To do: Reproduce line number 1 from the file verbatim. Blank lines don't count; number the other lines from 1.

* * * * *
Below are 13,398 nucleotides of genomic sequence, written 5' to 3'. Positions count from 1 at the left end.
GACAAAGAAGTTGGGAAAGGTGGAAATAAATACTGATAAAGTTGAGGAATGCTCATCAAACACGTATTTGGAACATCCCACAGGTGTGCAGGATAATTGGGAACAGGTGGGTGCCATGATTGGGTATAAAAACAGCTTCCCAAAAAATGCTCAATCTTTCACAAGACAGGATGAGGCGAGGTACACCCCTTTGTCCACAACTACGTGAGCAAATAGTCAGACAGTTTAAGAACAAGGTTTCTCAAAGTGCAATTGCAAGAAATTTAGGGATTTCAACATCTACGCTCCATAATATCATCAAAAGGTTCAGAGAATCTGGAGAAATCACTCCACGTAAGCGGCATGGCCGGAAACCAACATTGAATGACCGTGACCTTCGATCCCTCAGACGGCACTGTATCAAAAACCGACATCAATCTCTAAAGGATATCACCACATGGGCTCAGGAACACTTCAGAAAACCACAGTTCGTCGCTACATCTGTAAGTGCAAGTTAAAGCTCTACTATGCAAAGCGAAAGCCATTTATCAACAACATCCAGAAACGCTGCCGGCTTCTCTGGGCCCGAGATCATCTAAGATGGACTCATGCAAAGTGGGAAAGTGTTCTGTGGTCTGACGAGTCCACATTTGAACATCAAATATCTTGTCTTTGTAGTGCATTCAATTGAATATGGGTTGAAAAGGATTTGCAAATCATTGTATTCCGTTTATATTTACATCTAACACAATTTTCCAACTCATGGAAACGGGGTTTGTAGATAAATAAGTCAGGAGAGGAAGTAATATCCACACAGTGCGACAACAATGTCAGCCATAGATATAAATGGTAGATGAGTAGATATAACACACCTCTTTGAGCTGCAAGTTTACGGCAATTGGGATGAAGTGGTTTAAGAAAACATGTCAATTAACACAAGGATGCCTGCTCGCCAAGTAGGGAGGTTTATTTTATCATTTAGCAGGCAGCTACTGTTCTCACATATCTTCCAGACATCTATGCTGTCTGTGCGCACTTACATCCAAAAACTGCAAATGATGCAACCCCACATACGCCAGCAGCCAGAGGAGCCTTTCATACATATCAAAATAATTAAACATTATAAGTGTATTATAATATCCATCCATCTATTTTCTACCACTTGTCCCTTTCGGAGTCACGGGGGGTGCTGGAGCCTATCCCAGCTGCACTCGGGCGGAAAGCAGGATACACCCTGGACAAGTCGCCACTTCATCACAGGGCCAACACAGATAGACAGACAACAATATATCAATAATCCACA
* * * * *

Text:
Below are 13,398 nucleotides of genomic sequence, written 5' to 3'. Positions count from 1 at the left end.